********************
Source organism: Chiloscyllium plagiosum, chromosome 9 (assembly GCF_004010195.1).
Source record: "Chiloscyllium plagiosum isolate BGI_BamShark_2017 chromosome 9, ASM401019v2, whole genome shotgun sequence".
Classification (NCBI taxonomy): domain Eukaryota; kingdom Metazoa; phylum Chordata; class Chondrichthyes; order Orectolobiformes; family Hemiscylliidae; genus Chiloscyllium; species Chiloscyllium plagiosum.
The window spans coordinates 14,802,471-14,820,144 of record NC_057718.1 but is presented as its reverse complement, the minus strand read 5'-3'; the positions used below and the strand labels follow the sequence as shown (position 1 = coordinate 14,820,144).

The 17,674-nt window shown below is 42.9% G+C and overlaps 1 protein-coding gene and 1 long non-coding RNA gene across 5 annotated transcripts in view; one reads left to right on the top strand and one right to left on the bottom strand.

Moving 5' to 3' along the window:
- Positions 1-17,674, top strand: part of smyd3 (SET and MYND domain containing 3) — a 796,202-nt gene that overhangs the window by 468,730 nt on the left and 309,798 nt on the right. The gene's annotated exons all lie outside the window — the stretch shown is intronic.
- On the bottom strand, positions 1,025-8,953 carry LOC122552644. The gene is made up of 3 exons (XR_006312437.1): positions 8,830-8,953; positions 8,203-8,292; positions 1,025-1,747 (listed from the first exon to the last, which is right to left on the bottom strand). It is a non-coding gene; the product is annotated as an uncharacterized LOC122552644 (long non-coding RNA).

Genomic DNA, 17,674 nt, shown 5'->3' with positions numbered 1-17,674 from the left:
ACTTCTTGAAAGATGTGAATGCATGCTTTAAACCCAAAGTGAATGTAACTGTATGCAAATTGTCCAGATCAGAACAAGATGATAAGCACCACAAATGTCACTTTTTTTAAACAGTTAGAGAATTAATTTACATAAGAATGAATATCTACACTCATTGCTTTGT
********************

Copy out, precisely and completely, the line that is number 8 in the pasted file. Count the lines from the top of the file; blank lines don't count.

- On the bottom strand, positions 1,025-8,953 carry LOC122552644. The gene is made up of 3 exons (XR_006312437.1): positions 8,830-8,953; positions 8,203-8,292; positions 1,025-1,747 (listed from the first exon to the last, which is right to left on the bottom strand). It is a non-coding gene; the product is annotated as an uncharacterized LOC122552644 (long non-coding RNA).